Tribunal Upholds Decision to Strike Out FOIA Appeal for Disclosure of Social Workers' Personal Data

Citation: [2023] UKFTT 950 (GRC)
Judgment on

Introduction

In the case of S Hussain v The Information Commissioner [2023] UKFTT 950 (GRC), the First-tier Tribunal (General Regulatory Chamber) Information Rights delivered a decision on the striking out of an appeal regarding a Freedom of Information Act 2000 (FOIA) request. The appellant, S Hussain, sought disclosure of personal information of social workers employed by Bradford Council. The appeal was struck out on the grounds that it had no reasonable prospects of success. This article critically analyses the Tribunal’s decision, outlining key facts, legal principles applied, and outcomes of the case.

Key Facts

S Hussain requested personal data of registered social workers from Bradford Council. The Council refused to disclose, invoking s40(2) FOIA, which protects personal data where disclosure would contravene data protection principles. After an internal review upheld the refusal, Hussain complained to the Information Commissioner who concurred with the Council’s decision. Hussain’s appeal to the Tribunal argued against the classification of the information as personal data and contended that similar information had previously been made public.

The Tribunal applied several legal principles to reach its decision:

  1. The Definition of Personal Data:

    • Under s3(2) DPA 2018 and Article 5 of the UK GDPR, the requested information (names, registration numbers, employment details) was deemed personal data as it relates to identifiable individuals.
  2. Exemption under s40(2) FOIA:

    • Information is exempt if its disclosure would violate the data protection principles. The Tribunal confirmed this exemption, focusing on whether data processing (disclosure) would be lawful, fair, and transparent.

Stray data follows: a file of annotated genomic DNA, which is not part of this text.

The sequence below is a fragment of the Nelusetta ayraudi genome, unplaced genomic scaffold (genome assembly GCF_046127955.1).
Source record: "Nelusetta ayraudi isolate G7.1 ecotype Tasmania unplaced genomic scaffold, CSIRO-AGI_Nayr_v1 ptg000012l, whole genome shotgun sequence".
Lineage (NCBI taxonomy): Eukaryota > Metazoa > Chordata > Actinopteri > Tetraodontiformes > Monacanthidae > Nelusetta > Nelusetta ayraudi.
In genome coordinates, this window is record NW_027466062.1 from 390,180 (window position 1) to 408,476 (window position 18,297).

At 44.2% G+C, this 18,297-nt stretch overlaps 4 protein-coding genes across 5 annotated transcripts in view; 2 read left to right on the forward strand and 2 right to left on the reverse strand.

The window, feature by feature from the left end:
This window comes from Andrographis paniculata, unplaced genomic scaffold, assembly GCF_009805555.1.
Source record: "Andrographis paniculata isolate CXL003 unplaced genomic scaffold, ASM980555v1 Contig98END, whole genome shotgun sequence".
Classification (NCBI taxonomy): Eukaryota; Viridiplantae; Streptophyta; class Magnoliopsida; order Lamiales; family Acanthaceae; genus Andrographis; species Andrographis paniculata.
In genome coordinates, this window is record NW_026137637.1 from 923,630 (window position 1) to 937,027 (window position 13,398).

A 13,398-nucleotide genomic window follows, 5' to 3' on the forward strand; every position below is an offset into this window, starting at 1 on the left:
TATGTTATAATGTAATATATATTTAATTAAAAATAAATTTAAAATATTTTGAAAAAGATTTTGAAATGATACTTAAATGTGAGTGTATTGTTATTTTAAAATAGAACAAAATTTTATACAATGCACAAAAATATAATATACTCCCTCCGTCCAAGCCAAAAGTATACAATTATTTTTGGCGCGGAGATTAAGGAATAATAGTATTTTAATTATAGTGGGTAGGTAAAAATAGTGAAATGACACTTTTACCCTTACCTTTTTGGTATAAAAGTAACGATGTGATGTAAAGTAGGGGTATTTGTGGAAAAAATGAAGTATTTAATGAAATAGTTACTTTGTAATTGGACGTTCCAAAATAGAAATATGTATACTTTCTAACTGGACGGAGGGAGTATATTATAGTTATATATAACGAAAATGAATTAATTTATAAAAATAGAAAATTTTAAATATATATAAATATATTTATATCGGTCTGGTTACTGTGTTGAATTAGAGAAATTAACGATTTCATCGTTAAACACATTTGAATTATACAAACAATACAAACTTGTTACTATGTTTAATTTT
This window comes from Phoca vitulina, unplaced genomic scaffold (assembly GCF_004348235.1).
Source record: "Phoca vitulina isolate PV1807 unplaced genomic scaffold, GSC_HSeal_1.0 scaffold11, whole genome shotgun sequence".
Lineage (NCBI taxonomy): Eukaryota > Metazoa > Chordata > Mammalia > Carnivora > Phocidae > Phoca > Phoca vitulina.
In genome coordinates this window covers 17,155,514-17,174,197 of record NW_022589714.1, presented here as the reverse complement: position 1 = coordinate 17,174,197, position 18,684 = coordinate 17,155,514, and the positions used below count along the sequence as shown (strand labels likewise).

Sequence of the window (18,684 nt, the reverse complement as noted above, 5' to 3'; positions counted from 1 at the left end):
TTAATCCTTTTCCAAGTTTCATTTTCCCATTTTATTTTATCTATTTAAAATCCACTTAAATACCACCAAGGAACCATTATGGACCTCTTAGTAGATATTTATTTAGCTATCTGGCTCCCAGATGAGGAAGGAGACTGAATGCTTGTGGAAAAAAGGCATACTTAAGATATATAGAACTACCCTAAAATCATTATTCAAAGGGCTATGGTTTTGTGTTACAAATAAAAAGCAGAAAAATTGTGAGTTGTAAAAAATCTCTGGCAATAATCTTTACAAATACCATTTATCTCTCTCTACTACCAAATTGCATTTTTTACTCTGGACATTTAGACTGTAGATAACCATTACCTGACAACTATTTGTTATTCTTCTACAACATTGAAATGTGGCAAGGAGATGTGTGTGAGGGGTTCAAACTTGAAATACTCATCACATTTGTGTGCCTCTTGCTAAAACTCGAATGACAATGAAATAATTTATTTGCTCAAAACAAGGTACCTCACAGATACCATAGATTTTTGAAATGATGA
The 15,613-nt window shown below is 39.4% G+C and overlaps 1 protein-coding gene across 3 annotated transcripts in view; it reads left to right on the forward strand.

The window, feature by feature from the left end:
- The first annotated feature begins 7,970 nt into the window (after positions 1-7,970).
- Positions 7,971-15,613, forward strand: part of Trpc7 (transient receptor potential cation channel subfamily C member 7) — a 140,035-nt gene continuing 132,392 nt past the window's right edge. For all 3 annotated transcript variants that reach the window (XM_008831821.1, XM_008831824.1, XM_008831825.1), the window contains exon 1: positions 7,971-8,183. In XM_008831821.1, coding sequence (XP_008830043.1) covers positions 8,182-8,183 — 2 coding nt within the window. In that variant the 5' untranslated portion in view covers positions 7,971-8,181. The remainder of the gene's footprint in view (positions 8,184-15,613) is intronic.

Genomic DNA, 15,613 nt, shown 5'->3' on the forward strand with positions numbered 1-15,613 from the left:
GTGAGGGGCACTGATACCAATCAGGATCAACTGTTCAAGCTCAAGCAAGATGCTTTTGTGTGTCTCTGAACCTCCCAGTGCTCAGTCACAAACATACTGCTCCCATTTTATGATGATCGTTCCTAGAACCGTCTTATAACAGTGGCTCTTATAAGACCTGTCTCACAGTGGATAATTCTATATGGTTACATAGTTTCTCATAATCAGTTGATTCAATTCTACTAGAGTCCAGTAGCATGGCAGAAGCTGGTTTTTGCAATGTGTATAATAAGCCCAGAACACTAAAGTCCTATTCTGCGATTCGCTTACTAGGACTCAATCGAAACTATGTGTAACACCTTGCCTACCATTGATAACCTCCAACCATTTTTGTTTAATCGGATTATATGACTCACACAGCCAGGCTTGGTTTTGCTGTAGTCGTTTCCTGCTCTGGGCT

3. Legitimate Interest Test under Article 6(1)(f) GDPR:

    • A three-part test to determine legitimacy, necessity, and balance of interests was employed. The Information Commissioner had already determined that while there existed legitimate public interest in council staffing and qualifications, such interests did not necessitate individualized data disclosure.
  4. Magyar Helsinki Bizottság v. Hungary [2016] ECHR 975:

    • This case was referenced by Hussain, claiming Article 10 of the ECHR provided a right to information access. However, the Tribunal followed the Upper Tribunal’s judgment in Moss v Information Commissioner and Cabinet Office [2020] UKUT 242 AAC, which found Magyar’s applicability limited in the UK context and concluded FOIA provides a suitable domestic framework.
  5. Rationality of the Information Commissioner’s Decision:

    • The Tribunal agreed with the Commissioner that less intrusive means (e.g., the professional register) could satisfy the public interest without compromising individual social workers’ personal data.

Outcomes

The Tribunal granted the Information Commissioner’s application to strike out the appeal. It affirmed that the personal data requested was lawfully withheld under s40(2) FOIA, negating the need for the information to be disclosed. The appeal was considered to have no reasonable prospect of success based on the case’s legal merits.

Conclusion

In conclusion, the Tribunal in S Hussain v The Information Commissioner reinforced the protective measures offered by s40(2) FOIA, GDPR, and the DPA 2018 against unwarranted disclosure of personal data. It underscored the primacy of lawful, fair, and transparent processing, ruling out the appeal on account of lacking a substantive argument challenging the Commissioner’s decision. The precedent set confirms the stringent application of data protection laws in the context of FOIA requests and the Information Tribunal’s endorsement of the Information Commissioner’s judgments on data protection matters.

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